Database1st April 1984
Published in Apple User Volume 4 Number 4
The War Of The Samurai
The blurb that comes with this game promises a "strategically complex version of Go" - the ancient oriental strategy board game. But, alas, it is no such thing. If it were, the authors would stand to rake in £10,000 without selling a single copy. For this is the prize the British Go Association hopes to offer for any program capable of beating the British champion.
Clearly a Go-playing program of any sophistication would be welcomed with loud acclaim in some quarters. Equally clearly, no one familiar with the game imagines it would be a walkover to write such a thing.
Sad to relate, The War Of The Samurai is not only a version of Go, but it does not even play against the user. It is strategically complex only in the sense that players may find that between two and four of them they can develop complex strategies.
All the program does is plot the players' moves, occasionally perform a simple calculation, and do some nifty footwork with its RAND function.
All this could be accomplished with a board, counters and a pair of dice.
The game is played on a 16 x 18 grid by placing pieces on the intersections and by moving some from one intersection to another.
This is where the computer is at its greatest disadvantage compared with a board and counters.
To make your moves, you have to key in pairs of co-ordinates, but to do this you have to squint along the lines to read the numbers and letters at the side of the screen.
Though the program is generous enough not to penalise you for getting coordinates wrong, it is tiresome having to re-enter them whenever you make an error. Definitely not a game for astigmatics.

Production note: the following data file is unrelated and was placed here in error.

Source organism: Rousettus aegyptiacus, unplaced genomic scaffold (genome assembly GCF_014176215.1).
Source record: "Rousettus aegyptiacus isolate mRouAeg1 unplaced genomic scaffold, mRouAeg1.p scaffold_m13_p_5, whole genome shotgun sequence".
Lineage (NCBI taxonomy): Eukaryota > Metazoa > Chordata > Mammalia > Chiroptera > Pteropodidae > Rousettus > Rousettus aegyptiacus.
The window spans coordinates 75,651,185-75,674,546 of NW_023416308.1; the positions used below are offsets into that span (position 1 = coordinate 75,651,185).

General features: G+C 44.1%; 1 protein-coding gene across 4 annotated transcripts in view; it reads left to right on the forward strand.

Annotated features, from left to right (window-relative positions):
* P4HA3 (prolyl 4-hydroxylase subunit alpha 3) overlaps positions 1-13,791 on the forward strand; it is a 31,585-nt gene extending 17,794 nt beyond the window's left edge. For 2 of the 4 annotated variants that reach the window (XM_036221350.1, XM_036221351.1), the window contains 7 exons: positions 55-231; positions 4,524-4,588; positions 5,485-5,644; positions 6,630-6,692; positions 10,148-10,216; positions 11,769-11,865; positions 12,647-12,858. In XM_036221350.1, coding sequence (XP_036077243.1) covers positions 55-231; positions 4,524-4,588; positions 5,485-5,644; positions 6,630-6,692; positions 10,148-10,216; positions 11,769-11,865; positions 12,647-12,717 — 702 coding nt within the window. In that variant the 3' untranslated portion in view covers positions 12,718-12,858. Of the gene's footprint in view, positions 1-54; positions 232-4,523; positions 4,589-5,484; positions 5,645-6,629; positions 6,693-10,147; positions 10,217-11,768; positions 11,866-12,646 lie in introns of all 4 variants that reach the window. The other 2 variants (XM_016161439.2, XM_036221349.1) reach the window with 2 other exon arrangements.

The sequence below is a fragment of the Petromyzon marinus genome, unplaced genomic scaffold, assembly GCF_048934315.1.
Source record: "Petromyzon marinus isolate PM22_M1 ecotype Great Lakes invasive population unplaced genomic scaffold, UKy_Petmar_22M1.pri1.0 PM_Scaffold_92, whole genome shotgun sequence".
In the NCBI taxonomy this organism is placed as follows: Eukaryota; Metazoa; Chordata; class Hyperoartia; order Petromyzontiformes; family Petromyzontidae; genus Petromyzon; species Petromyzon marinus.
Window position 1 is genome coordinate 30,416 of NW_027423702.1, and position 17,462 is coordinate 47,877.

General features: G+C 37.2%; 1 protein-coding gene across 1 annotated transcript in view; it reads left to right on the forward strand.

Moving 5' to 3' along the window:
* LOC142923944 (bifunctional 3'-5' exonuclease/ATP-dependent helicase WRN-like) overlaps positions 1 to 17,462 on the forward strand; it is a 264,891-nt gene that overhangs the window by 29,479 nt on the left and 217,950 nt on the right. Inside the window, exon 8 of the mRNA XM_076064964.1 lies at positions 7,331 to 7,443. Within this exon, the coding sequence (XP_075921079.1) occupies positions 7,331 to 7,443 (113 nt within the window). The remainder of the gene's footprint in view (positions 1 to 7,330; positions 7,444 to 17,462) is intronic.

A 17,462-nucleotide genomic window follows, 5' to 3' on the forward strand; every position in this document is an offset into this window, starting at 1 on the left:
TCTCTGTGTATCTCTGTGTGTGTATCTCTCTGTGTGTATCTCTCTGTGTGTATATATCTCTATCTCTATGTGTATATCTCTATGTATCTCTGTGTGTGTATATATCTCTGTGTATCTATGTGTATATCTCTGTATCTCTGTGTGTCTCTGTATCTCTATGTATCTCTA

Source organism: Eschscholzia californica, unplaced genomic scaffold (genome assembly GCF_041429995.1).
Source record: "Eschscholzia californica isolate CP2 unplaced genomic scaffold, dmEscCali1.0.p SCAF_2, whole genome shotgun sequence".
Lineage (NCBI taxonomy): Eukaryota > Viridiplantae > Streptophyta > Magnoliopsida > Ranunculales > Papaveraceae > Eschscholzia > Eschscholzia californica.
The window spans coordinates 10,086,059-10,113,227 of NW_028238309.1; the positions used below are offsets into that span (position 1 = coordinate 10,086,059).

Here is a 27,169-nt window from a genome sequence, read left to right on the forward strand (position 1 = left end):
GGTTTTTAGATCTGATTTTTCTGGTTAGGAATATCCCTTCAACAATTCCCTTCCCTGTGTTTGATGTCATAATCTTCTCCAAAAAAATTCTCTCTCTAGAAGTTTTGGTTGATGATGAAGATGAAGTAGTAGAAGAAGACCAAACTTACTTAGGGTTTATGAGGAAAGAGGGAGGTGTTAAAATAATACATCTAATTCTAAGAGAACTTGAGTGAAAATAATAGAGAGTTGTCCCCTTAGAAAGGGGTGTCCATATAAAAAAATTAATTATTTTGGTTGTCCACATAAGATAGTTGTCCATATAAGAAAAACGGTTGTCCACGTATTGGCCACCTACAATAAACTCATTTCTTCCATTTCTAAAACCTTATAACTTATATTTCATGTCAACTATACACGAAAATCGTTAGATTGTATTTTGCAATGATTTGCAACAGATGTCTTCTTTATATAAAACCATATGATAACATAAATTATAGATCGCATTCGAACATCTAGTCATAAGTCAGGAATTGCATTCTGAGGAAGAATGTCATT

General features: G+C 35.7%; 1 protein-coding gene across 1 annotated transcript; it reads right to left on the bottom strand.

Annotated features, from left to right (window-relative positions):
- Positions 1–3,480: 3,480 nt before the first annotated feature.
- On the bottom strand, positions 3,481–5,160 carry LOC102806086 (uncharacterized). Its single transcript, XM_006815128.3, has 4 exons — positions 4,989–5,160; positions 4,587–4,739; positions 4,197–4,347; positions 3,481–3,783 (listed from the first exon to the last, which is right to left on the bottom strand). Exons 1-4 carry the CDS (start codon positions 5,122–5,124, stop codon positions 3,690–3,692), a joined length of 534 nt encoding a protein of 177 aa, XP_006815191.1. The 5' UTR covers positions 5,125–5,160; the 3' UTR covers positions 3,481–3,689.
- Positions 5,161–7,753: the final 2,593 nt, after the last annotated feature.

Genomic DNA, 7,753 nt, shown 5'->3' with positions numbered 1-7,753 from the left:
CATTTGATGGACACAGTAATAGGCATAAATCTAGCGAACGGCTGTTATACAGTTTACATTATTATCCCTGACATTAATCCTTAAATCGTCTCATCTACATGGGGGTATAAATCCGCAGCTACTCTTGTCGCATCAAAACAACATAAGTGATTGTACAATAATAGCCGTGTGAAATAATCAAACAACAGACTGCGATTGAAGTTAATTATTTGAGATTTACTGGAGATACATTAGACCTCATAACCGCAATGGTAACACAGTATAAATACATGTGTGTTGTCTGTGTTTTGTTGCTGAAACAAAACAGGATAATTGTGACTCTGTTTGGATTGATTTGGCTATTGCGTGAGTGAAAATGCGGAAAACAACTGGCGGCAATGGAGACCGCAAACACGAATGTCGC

It would be nice to report that the program comes into its own when it performs its calculations, but sadly this is not so. Calculations are required whenever opposing pieces are placed on adjacent intersections, for this is the setting for a "combat".
The outcome of such a situation, whether the attacker or defender loses a piece, is decided by the result of the calculation plus chance. Admittedly, it would be taxing to do the calculation's in one's head, and the computer saves a bit of effort here.
However, to play with real strategy, you need to perform the calculations yourself before you make your moves, or else you will blunder into situations you haven't evaluated.
The War Of The Samurai may be a good game in itself. It is likely to be most interesting when there are three or four players, for then there are opportunities for alliance building, negotiation, and double cross.
But it is the sort of game you have to play many times before deciding if it is strategically interesting or not.
If you are addicted to games of this sort my advice is to get hold of the rules and try it out on a Go-board. The calculations need only be done once and then copies onto a handy reference card. The operations of the random number generation could easily be approximated with dice. Why pay the equivalent of $39.95 to save yourself so little trouble and then ruin your eyesight?
Then, if you don't like it, you can return to the Japanese master game with no regrets. You will have saved all that money towards that beautiful Kaya wood Go-board you've always wanted.